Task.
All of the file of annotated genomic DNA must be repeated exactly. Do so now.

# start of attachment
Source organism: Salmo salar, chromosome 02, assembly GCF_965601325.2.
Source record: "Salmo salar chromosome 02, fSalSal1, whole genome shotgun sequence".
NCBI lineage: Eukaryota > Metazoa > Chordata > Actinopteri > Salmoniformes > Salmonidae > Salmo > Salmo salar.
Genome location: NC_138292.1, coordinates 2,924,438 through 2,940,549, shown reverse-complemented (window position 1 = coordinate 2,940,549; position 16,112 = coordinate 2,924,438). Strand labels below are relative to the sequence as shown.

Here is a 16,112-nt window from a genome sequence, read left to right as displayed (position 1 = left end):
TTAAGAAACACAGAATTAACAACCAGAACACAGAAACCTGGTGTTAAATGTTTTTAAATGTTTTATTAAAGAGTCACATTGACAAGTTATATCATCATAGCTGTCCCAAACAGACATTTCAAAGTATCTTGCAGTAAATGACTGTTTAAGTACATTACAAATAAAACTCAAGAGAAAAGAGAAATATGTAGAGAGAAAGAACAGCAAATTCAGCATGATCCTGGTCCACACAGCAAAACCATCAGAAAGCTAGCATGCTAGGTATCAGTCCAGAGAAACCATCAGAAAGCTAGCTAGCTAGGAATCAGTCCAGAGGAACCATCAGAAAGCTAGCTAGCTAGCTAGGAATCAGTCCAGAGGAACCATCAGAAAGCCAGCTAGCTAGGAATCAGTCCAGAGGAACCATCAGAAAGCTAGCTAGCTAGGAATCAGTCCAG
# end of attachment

Source organism: Salmo salar, chromosome 02, assembly GCF_965601325.2.
Source record: "Salmo salar chromosome 02, fSalSal1, whole genome shotgun sequence".
NCBI lineage: Eukaryota > Metazoa > Chordata > Actinopteri > Salmoniformes > Salmonidae > Salmo > Salmo salar.
Genome location: NC_138292.1, coordinates 2,924,438 through 2,940,549, shown reverse-complemented (window position 1 = coordinate 2,940,549; position 16,112 = coordinate 2,924,438). Strand labels below are relative to the sequence as shown.

Here is a 16,112-nt window from a genome sequence, read left to right as displayed (position 1 = left end):
TTAAGAAACACAGAATTAACAACCAGAACACAGAAACCTGGTGTTAAATGTTTTTAAATGTTTTATTAAAGAGTCACATTGACAAGTTATATCATCATAGCTGTCCCAAACAGACATTTCAAAGTATCTTGCAGTAAATGACTGTTTAAGTACATTACAAATAAAACTCAAGAGAAAAGAGAAATATGTAGAGAGAAAGAACAGCAAATTCAGCATGATCCTGGTCCACACAGCAAAACCATCAGAAAGCTAGCATGCTAGGTATCAGTCCAGAGAAACCATCAGAAAGCTAGCTAGCTAGGAATCAGTCCAGAGGAACCATCAGAAAGCTAGCTAGCTAGCTAGGAATCAGTCCAGAGGAACCATCAGAAAGCCAGCTAGCTAGGAATCAGTCCAGAGGAACCATCAGAAAGCTAGCTAGCTAGGAATCAGTCCAG